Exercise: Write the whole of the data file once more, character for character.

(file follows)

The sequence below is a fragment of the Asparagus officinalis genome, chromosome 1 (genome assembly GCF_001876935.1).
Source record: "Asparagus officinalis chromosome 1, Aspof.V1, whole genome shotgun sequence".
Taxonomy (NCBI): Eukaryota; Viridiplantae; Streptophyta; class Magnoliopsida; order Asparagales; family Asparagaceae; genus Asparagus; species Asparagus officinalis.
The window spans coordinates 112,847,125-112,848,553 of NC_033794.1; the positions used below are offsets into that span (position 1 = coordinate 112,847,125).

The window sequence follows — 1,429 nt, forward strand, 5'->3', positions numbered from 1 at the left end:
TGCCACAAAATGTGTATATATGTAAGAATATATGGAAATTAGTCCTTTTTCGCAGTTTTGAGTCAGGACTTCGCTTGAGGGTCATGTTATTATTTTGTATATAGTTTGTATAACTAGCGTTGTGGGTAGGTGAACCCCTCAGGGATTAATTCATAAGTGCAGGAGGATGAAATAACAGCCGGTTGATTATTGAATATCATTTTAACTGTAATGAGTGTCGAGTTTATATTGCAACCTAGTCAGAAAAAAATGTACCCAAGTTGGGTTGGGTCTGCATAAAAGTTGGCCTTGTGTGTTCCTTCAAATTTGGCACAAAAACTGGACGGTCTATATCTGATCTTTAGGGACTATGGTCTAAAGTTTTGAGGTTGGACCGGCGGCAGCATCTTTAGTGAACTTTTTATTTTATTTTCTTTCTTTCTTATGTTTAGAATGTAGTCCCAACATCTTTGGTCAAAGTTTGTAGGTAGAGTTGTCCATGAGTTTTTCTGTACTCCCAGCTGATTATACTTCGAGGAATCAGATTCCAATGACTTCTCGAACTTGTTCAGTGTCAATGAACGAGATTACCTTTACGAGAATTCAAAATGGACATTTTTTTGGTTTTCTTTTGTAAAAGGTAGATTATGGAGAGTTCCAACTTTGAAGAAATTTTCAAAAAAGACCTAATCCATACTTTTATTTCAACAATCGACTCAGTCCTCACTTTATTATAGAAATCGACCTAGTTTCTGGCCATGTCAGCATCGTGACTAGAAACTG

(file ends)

The sequence below is a fragment of the Asparagus officinalis genome, chromosome 1 (genome assembly GCF_001876935.1).
Source record: "Asparagus officinalis chromosome 1, Aspof.V1, whole genome shotgun sequence".
Taxonomy (NCBI): Eukaryota; Viridiplantae; Streptophyta; class Magnoliopsida; order Asparagales; family Asparagaceae; genus Asparagus; species Asparagus officinalis.
The window spans coordinates 112,847,125-112,848,553 of NC_033794.1; the positions used below are offsets into that span (position 1 = coordinate 112,847,125).

The window sequence follows — 1,429 nt, forward strand, 5'->3', positions numbered from 1 at the left end:
TGCCACAAAATGTGTATATATGTAAGAATATATGGAAATTAGTCCTTTTTCGCAGTTTTGAGTCAGGACTTCGCTTGAGGGTCATGTTATTATTTTGTATATAGTTTGTATAACTAGCGTTGTGGGTAGGTGAACCCCTCAGGGATTAATTCATAAGTGCAGGAGGATGAAATAACAGCCGGTTGATTATTGAATATCATTTTAACTGTAATGAGTGTCGAGTTTATATTGCAACCTAGTCAGAAAAAAATGTACCCAAGTTGGGTTGGGTCTGCATAAAAGTTGGCCTTGTGTGTTCCTTCAAATTTGGCACAAAAACTGGACGGTCTATATCTGATCTTTAGGGACTATGGTCTAAAGTTTTGAGGTTGGACCGGCGGCAGCATCTTTAGTGAACTTTTTATTTTATTTTCTTTCTTTCTTATGTTTAGAATGTAGTCCCAACATCTTTGGTCAAAGTTTGTAGGTAGAGTTGTCCATGAGTTTTTCTGTACTCCCAGCTGATTATACTTCGAGGAATCAGATTCCAATGACTTCTCGAACTTGTTCAGTGTCAATGAACGAGATTACCTTTACGAGAATTCAAAATGGACATTTTTTTGGTTTTCTTTTGTAAAAGGTAGATTATGGAGAGTTCCAACTTTGAAGAAATTTTCAAAAAAGACCTAATCCATACTTTTATTTCAACAATCGACTCAGTCCTCACTTTATTATAGAAATCGACCTAGTTTCTGGCCATGTCAGCATCGTGACTAGAAACTG